I struggled in my decision about where to go next. I thought about going to Haines Alaska via the Alaskan Highway west, to head south to Atlin or simply start heading directly home. I was getting a little tired of hanging out with so many people and the lure of the North West Territories was calling to me like a Siren. So, eastward we went… we’ll see how far north we get in the NWT.
East across the Alaskan Highway back and forth into and out of British Columbia and the Yukon we traveled on this windy road.
Graffiti at Rest Stop
New territory! We’re no longer back tracking the portion of highway we took in the beginning of the trip. The junction of the Alaska Highway and Watson Lake is far behind us and the terrain is changing from the rather boring flat coniferous forest to rugged mountains and gorgeous blue rivers. The exquisite turquoise color of these rivers is due to copper oxide leached from the surrounding mountains. The water was crystal clear.
We set up camp next to the river but also next to what turns out to be a bridge with an interesting history.
Little did I know it’s connection to Washington State (where I reside). It was build in 1941 with steel salvaged from the famous (and infamous) Galloping Gerdie… the Tacoma Narrows bridge. I’m happy to report that this bridge is sway free.
CLICK HERE TO READ ABOUT GERDIE
We spent the evening exploring the river’s edge and looking for interesting rocks. Poodles had fun chasing chipmunks.
It was the next morning that the fun began…
Someone please tell TinTin, Nickel and Eureka that
is NOT THIS
We woke up to a beautiful morning after a torrential down pour during the night. The river had significantly risen and I was grateful that we were on a high solid bank. It seems that a little creature had taken refuge under the camper and had a big surprise waiting for us. I let the dogs out for a morning potting and soon heard them scurry around the camper.
I assumed they were after a chippy. I then heard a very peculiar whelp, growl and bark. I’ve never seen my dogs fight but It sounded like maybe TinTin and Nickel had gotten into a scuffle. I jumped out to see what was going on and saw the three dogs circling a small cluster of trees next to the camper and their noses were filled with quills. I grabbed Eureka and Nickel by the scruffs of their necks and pulled them away (I didn’t have collars on them since we had just gotten up and I take them off at night). TinTin was still lunging madly at the porcupine…. apparently she was just as intolerant of a porcupine fighting back as she is any dog.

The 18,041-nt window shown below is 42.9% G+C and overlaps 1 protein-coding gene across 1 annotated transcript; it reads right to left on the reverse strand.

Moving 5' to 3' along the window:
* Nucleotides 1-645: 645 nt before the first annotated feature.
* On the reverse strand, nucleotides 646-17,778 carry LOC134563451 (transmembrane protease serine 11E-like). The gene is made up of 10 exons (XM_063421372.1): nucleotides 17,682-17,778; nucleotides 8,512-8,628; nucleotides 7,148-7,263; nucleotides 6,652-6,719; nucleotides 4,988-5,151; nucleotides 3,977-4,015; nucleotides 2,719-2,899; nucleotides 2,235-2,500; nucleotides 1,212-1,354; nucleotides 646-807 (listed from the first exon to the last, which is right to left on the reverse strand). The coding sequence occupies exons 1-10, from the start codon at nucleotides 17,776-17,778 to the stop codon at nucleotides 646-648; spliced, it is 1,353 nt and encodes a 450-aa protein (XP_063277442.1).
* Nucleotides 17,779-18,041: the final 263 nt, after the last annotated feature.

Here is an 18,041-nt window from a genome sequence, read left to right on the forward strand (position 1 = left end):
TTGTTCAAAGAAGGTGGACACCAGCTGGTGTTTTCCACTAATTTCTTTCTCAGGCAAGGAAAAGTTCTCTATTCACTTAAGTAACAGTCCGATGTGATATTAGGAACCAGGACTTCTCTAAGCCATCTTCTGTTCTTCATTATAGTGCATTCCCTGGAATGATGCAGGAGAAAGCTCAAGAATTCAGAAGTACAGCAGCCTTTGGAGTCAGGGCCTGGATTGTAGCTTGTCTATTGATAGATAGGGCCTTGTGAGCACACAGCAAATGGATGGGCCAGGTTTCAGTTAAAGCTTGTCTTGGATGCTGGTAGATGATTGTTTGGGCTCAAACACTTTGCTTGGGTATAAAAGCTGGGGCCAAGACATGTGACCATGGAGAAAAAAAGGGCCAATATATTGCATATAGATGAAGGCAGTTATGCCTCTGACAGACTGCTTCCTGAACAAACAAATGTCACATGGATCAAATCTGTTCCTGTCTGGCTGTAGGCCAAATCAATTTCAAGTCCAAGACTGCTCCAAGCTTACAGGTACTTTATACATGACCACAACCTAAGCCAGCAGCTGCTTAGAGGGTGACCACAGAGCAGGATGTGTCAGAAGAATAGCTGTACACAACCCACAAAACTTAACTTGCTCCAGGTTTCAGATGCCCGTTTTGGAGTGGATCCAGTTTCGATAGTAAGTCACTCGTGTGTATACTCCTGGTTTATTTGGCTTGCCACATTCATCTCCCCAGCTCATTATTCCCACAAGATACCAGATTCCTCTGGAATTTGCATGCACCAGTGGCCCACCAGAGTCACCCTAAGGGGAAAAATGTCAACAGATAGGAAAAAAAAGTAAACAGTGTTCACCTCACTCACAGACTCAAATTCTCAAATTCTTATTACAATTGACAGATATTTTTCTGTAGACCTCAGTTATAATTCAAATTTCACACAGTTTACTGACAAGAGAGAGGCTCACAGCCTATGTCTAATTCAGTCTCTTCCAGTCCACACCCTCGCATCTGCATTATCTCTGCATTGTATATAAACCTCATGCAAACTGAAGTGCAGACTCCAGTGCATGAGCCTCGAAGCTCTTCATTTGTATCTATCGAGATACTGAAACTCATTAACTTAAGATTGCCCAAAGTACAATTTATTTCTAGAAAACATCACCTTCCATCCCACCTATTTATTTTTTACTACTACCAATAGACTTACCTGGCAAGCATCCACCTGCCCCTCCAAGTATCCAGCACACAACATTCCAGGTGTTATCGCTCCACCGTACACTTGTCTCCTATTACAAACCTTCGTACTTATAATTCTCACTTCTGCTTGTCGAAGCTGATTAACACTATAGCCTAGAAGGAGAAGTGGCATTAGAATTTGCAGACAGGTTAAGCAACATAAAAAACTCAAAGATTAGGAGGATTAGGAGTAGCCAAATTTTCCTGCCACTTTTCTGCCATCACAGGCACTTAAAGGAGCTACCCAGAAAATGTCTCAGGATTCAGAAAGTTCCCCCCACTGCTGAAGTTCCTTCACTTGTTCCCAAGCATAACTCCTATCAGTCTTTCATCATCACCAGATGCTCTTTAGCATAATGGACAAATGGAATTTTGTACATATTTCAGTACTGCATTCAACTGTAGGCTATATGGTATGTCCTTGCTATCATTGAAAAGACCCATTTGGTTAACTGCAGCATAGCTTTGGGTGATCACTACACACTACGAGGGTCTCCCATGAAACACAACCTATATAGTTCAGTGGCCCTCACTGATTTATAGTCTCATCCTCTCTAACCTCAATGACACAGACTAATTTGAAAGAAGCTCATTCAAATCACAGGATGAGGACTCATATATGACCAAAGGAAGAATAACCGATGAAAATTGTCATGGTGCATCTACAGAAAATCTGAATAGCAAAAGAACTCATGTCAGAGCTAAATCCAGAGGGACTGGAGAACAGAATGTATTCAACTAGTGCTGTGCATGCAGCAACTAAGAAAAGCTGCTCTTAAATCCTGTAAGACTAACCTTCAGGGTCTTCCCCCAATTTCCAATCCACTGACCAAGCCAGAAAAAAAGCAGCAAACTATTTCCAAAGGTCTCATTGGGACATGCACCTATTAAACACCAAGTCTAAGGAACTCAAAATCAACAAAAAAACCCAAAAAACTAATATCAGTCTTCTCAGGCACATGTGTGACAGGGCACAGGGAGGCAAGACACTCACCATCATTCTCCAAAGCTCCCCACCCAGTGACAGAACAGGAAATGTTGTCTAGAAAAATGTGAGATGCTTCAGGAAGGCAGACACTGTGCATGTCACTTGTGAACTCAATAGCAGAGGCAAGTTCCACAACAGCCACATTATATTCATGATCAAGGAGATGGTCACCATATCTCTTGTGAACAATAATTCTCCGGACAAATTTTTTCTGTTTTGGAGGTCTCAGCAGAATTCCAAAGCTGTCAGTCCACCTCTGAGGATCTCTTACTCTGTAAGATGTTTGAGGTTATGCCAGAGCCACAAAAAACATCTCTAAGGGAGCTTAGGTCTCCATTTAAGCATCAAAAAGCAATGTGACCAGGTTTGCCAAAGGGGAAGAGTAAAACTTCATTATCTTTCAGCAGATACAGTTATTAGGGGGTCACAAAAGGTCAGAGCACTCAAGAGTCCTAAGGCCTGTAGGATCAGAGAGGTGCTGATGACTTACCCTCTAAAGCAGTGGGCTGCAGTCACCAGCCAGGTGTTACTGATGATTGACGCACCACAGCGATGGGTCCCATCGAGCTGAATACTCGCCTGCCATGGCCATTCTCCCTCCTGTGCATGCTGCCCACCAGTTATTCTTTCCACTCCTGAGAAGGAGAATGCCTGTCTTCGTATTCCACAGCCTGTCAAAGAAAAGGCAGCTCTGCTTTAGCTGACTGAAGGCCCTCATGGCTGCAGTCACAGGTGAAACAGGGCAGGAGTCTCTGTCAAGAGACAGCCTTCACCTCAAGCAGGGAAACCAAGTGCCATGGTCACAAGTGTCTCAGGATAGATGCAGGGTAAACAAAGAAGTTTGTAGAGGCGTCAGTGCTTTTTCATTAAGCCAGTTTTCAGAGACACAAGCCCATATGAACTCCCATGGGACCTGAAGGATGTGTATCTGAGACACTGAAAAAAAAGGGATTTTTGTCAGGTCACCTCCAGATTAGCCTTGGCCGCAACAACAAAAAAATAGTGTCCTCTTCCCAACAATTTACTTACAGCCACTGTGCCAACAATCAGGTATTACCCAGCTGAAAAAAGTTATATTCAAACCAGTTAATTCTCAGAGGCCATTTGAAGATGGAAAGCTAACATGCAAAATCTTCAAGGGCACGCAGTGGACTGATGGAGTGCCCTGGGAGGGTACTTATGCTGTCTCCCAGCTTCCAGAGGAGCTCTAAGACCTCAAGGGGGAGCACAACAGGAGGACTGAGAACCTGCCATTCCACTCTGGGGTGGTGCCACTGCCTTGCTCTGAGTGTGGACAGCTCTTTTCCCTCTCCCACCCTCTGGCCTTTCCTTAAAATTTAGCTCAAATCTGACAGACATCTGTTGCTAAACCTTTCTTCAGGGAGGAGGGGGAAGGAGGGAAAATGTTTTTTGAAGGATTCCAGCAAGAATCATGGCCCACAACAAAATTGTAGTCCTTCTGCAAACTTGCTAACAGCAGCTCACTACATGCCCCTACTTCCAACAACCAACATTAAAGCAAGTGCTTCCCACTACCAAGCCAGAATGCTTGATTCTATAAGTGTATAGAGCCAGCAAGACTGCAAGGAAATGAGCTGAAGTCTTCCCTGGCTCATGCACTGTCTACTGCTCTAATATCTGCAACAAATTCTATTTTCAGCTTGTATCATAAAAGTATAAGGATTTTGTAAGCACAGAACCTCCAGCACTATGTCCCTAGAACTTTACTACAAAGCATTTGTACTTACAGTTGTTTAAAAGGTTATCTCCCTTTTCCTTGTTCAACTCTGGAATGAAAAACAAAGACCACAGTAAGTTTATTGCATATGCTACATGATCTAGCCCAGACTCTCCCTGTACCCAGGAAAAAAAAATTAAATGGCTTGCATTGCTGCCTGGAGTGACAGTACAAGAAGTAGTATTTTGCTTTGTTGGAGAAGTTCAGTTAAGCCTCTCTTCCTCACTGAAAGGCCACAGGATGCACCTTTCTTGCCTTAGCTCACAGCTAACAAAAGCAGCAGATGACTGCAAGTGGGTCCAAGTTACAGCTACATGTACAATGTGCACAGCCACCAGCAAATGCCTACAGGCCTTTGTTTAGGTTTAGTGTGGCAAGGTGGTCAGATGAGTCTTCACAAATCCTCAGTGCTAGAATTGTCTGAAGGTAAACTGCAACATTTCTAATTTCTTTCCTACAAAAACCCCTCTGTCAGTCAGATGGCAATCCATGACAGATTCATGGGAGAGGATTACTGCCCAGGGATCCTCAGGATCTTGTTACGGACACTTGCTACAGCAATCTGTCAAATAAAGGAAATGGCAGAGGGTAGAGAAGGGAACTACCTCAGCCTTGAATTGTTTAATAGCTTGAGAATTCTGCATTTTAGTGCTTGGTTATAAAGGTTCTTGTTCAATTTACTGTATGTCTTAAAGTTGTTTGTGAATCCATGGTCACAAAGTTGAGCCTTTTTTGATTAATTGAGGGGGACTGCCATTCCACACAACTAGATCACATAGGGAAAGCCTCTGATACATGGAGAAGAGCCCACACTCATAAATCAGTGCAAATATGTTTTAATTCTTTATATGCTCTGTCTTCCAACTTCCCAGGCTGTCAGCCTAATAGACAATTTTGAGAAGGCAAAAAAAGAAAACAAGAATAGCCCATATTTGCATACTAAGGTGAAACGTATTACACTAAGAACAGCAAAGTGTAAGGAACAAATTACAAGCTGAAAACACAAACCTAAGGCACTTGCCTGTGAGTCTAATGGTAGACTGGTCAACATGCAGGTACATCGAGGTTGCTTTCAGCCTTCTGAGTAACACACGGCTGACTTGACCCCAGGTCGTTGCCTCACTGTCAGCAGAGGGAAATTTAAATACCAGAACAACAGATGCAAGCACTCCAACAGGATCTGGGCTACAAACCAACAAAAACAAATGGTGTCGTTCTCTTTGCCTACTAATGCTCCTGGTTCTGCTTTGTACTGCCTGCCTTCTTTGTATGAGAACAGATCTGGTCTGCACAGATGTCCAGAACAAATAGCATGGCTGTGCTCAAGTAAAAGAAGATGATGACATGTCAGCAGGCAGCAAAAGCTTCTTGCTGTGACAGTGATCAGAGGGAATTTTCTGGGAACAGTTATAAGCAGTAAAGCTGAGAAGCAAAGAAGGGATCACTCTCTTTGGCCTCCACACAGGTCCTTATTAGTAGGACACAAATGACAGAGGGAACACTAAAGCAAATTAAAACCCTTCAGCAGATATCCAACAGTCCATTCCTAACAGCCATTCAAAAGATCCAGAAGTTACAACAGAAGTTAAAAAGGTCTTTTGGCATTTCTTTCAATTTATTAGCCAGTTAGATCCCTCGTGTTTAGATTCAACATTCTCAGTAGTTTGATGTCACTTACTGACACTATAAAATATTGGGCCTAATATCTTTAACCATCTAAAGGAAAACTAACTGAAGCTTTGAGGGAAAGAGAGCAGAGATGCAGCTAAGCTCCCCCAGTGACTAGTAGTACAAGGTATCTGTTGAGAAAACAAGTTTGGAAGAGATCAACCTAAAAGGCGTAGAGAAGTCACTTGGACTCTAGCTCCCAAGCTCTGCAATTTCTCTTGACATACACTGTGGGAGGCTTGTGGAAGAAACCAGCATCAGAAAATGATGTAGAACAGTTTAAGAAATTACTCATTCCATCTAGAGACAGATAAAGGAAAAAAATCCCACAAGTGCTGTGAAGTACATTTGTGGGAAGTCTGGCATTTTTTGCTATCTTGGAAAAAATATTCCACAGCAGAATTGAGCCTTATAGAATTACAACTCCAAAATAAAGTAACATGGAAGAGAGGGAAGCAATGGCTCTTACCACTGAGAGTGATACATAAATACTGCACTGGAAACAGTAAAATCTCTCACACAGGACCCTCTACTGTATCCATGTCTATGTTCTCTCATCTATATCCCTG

I don’t know how I did it, but I got all three dogs away. They were desperately pawing at their faces with both front paws and I knew that I needed to get the quills out before they pushed them further in. I don’t know how many 100’s of miles I was from a town, but I knew that I couldn’t have three thrashing dogs in the truck while I tried to find a vet. I got out my very well stocked first aid kit and began to dig for supplies. I gave each dog a Tramadol to relax them and found a pair of forceps. The three dogs were very very lucky that they had few quills and they were NOT in eyes, nostrils, tongues or throats. I removed about 30-40 from each dog. Needless to say I didn’t take any pictures but I found this one on-line to illustrate what it looked like.
As I searched for pictures, I came across some horrendous photos of dog-porcupine encounters. I’m not even going to post the worst ones… they were just too disturbing.
I’m happy to report that this dog survived this with no eye problems… pretty amazing.
After removing the quills I shaved their noses to make sure I got every last quill. They were then put on antibiotics.
That was too much excitement for the morning. I packed up and we hit the road, headed for the Northern Canadian Rockies.